Conservative politicians and right-wing organizations have crafted a traditional scapegoat for Canada’s affordability crisis — taxes.

After the prime minister recently announced that grocery chains making record profits could face new tax measures if they don’t get prices under control, Conservative Leader Pierre Poilievre came out swinging against the idea.

“Axe Trudeau’s tax on food. Cap spending to bring down inflation and bring home lower prices,” Poilievre tweeted, warning the tax would hurt “the working class.”

Other Conservative politicians and anti-tax organizations such as the Canadian Taxpayers Federation quickly dolled out near identical lines, referring to a “grocery tax” that would “hammer” Canadians.

There was little mention of the tax’s actual target: the country’s biggest, most profitable grocery corporations. As a Competition Bureau study found, Canada’s grocery chains significantly increased their gross profit margins during the pandemic. These higher margins allowed the three largest grocery stores in Canada to reap an extra $17 billion from Canadian consumers in 2020-22.

Leveraging the threat of a windfall tax may force large grocery chains to stabilize high food prices. If push came to shove, the tax could discourage further profit-driven price hikes while redistributing revenue to Canadians in need.

These fairly reasonable considerations seem to have no foothold on Poilievre’s soap box. For over a year now, he has campaigned on the message that taxes are to blame for higher prices. The carbon tax, new fuel regulations for industry, and now a potential windfall tax are being lumped together on a laundry list of measures that Conservatives claim are costing average workers.

Corporate accountability is completely missing from the anti-tax narrative. Higher prices are always the fault of government spending — never the corporations that enjoyed soaring profits thanks to their pricing power. The omission has continued in the face of more and more economists noting the role corporate profits have played in driving inflation.

While Poilievre claims to be standing up for the working class, his anti-tax policies are likely to do them more harm.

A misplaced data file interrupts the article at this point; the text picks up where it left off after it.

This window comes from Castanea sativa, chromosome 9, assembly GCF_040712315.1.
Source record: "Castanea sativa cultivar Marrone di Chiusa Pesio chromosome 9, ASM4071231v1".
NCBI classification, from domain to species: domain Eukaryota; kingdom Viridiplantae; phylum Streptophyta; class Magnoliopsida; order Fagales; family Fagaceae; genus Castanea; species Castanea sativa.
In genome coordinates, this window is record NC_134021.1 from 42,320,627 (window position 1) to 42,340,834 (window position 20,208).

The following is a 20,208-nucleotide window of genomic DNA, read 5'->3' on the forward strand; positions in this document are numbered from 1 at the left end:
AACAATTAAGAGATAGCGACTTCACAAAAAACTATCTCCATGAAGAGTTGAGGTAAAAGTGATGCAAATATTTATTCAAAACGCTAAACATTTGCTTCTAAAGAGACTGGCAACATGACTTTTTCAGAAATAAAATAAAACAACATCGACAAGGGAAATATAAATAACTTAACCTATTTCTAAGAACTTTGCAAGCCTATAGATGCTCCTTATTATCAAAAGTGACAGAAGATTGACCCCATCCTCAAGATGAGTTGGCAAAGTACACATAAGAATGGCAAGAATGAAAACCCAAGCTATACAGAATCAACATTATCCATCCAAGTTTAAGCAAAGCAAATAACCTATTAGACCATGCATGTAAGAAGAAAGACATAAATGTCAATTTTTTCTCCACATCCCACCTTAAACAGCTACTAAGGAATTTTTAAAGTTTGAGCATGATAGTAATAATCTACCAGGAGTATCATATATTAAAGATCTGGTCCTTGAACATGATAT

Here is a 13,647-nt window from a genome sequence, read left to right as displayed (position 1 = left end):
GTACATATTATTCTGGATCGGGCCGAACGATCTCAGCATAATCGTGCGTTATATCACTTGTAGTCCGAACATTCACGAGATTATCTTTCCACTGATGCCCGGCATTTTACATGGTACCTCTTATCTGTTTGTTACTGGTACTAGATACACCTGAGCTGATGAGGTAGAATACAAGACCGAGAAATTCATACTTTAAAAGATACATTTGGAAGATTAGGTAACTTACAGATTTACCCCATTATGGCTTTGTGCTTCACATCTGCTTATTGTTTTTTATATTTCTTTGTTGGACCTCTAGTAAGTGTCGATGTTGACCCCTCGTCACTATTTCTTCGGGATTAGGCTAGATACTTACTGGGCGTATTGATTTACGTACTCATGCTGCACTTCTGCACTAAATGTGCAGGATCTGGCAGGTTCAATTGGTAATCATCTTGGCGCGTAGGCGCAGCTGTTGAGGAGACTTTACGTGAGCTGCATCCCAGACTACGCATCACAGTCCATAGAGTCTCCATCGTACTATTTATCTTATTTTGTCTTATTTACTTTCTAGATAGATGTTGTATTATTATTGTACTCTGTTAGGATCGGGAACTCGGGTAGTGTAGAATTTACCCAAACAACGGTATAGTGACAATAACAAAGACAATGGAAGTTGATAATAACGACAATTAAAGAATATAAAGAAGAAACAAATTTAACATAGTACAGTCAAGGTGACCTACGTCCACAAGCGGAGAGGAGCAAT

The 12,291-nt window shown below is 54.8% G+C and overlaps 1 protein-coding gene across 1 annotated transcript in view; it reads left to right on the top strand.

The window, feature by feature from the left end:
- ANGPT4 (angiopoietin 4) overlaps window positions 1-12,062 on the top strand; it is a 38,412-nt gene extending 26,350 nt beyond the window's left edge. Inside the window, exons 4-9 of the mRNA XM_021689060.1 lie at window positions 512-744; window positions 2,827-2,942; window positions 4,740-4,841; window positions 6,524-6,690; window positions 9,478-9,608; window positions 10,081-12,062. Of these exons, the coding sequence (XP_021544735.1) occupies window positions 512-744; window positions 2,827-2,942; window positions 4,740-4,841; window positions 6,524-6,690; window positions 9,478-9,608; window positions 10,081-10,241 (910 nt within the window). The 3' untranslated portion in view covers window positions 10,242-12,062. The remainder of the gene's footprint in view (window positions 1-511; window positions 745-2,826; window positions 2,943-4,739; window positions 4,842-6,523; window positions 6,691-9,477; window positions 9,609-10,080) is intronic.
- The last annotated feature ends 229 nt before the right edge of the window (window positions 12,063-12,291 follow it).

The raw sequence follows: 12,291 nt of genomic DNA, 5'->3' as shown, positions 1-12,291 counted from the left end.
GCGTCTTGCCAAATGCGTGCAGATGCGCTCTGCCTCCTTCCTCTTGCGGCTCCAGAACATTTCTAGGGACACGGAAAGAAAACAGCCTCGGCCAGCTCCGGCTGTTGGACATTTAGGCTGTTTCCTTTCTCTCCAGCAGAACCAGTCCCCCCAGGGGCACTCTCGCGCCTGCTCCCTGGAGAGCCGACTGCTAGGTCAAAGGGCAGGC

Corporate accountability is missing from the anti-tax narrative, as higher prices are always the fault of government spending — never the corporations enjoying soaring profits, writes Katrina Miller @katrinacecile #cdnpoli #taxtherich #windfalltax

The truth is that progressive taxes have a direct redistributive benefit for average workers and their families.

Revenue from industry windfall taxes in the EU is being redirected to households struggling with higher costs. The carbon tax — an important piece of climate action — provides lower-income households more in rebates compared to higher earners who emit more.

Poilievre and his anti-tax campaigners have brought their anti-tax and anti-climate action under one roof.

While the carbon tax has been a favourite target, they have had little to say about the tens of billions in tax subsidies paid out each year to the oil and gas sector, where five of the biggest Canadian oilsands companies brought in a combined $35 billion last year.

Poilievre’s solution of “scrap taxes and cut government spending” is no solution at all. Canadians have already seen how this plays out.

Decades of tax cuts have not trickled down to the working class that Poilievre claims to defend.

However, the collective gains of government spending are clear. Programs such as the Canada Child Benefit and the pandemic supports for households had real impacts on reducing poverty.

Anti-government forces want Canadians to believe that taxes were designed to punish — rather than help.

Misdirecting public anger over affordability at the very policy solutions that can get us out of this mess is not only wrong, it’s dangerous.

Politicians and all Canadians who value our country’s social programs and public services must call them out on it.

Katrina Miller is the executive director of Canadians for Tax Fairness, a non-profit, non-partisan organization that advocates for fair and progressive tax policies aimed at building a strong and sustainable economy, reducing inequalities and funding quality public services.

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Good article that highlights how irrational people are when it comes to big corporations, excluding them from the mix altogether like their power and wealth make them major "winners' and so somehow sacrosanct.
In all the reports about affordability it's like corporate profit-taking is never even brought up; it's like the weather, so there's nothing we can do about it. WTF?

"The carbon tax provides lower-income households more in rebates compared to higher earners who emit more."

Unlike the GST, there is no means test for the federal carbon levy. While rebates vary by province, within any province households with the same family composition receive the same amount in rebates regardless of income. Rural residents also receive a 10% rural supplement.
Climate action incentive payment

Households with higher fossil-fuel consumption incur more in carbon costs. But that is true regardless of income. All else being equal, a high-income household with low fossil-fuel consumption is more likely to see a net benefit from rebates than a low-income household with high fossil-fuel consumption is.